Harvesting the Blessing of Inner Longings

May YHVH bless you and keep you.
May YHVH’s Presence illuminate and shine upon you.
May YHVH bestow Presence upon you and give you peace.

Numbers 6: 24-26
Parshat Naso

It is Year Two of my Covid garden, the vegetable garden my little family and I created when we went into isolation in March of 2020.

In one year, the garden has trebled in size. It features newfound knowledge and different hopes. It has embedded itself in the little territory around our ranch house, land I had filled with many flower gardens over the decades we have spent here.

Surrounded by kale and lettuce and chard, encircled by tomatoes and peppers and strawberries, my vegetable garden is also home to nasturtium, marigolds, lavender, rosemary, basil, and borage. The hedge garden features plants beloved by wasps and bees; elsewhere I have built flower gardens designed for butterflies. A birdbath and a bee house, three compost piles, and many bird and hummingbird feeders are positioned nearby.

Kale and rosemary

Marigolds, rosemary, assorted veggies…

Now what I plant, I harvest for our table. Now, what I grow connects me with the land I temporarily inhabit and the creatures I share it with. Here, this past year, I have finally found it impossible to ignore the murmuring of my soul’s longing, the Still Small Voice.

I have suppressed and snubbed that inner voice for decades. I have drowned her in tasks, in responsibilities, in an endless and boundless number of needs I must answer to.

I love my work. I love almost all its features, all its tasks, and all of its challenges. I like to create order and clarity in the worlds I inhabit. I want to contribute to intellectual and spiritual safety while making room for adventures in every one of those realms.

And: all my adult life, I have had several jobs at once. Most of the time I have found much of the work rewarding, fulfilling, important. Whether teaching, writing, or administrating for universities or seminaries, whether writing for newspapers, magazines, or foundations, whether running a small business on Etsy featuring handmade Jewish ritual wear or serving as a rabbi or a mashpiah (spiritual director), I have been, mostly, happy in my work.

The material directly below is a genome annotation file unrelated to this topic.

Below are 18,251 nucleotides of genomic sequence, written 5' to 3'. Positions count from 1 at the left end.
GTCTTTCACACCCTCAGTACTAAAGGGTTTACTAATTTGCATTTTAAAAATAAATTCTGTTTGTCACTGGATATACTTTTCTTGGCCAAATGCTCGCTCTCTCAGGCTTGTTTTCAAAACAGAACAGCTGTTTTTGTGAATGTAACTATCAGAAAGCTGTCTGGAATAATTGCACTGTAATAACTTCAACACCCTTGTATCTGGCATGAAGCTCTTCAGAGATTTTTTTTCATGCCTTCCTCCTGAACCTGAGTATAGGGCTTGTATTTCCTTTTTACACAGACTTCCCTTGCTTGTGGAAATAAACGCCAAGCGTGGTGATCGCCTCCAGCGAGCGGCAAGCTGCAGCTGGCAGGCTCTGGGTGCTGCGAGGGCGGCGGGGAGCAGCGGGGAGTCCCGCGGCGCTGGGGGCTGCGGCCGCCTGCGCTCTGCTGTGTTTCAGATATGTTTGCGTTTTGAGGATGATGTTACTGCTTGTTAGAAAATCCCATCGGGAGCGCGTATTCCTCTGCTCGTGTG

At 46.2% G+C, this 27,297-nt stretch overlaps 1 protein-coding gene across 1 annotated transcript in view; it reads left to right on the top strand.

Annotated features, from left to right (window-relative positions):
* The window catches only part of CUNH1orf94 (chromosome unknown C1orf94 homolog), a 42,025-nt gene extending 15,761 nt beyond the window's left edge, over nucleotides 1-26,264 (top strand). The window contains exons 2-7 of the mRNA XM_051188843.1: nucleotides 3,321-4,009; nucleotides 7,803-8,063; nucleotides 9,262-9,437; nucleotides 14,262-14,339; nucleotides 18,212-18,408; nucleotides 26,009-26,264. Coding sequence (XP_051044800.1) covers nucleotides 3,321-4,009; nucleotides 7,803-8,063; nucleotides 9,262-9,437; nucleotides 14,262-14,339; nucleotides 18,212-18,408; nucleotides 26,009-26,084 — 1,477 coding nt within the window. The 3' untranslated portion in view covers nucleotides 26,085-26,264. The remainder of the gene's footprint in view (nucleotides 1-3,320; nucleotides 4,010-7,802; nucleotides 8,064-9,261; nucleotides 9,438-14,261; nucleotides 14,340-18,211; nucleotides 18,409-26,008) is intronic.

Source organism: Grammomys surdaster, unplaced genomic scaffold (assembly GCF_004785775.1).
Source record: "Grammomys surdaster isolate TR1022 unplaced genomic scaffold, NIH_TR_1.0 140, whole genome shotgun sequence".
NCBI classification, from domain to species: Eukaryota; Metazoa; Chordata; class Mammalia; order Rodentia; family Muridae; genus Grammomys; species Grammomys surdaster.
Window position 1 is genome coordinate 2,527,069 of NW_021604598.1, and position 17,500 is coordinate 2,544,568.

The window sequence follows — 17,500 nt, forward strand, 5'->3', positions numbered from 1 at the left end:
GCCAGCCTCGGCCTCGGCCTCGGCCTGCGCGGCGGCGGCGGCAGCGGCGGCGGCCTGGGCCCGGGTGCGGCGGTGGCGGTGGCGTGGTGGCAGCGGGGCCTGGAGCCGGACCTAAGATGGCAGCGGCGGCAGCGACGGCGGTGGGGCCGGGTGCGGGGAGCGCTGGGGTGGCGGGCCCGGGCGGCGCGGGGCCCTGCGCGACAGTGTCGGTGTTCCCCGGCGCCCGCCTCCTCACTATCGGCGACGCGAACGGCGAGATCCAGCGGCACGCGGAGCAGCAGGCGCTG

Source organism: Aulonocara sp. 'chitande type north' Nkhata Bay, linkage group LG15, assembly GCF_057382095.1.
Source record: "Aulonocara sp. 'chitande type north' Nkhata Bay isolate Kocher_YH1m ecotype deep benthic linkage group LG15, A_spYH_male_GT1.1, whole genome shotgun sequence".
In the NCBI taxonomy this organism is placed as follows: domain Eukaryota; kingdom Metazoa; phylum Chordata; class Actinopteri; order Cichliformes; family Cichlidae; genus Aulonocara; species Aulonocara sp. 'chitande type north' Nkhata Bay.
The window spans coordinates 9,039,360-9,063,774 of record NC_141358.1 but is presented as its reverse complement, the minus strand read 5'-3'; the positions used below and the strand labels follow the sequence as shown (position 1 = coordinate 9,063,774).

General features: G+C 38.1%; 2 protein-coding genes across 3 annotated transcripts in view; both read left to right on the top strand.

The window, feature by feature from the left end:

Yet, I know what it is to struggle with burnout. There are too many people to care for, too many tasks on the list, too many hats to wear and change, and far too many meetings for too many jobs. The work worlds I inhabit have the power to rule my days for 12 hours at a time. Sometimes the only breaks are for the fuel that is needed to keep me going.

The fact that so many people read me as an extrovert, as someone who wants to engage 24/7, is an irony. I love solitude and quiet. I am happiest when I read and write at home, not at my university office. I can spend hours designing in my head and creating at my sewing machine. I can spend a day in any of my gardens utterly and happily on my own. Hours without needing to say a word are a gift.

I care for my students, my congregants, my colleagues. They are wonderful, growing, and exciting human beings. And yet, the older I get the more I realize that I have been told a truism I only now understand: if I can’t balance my care for them with care for myself, I won’t be able to care about anything.

And so, even on the days I cannot work in my vegetable garden, I visit it. Walking down the slope of the backyard I feel the inner voice, the Still Small Voice, the voice of shleimut, wholeness. Her call is a physical thing, asking me to pause, to pray, to soften into a place where there is oneness in all the disparate and separate colors and sounds and movements of the garden. Striped skinks with bright blue tails surprise me with quick and sudden slithery movement. Wasps and bees make house calls at white and yellow flowering peppers and bright periwinkle blue borage. The breeze rustles a low accompaniment to birds calling overhead.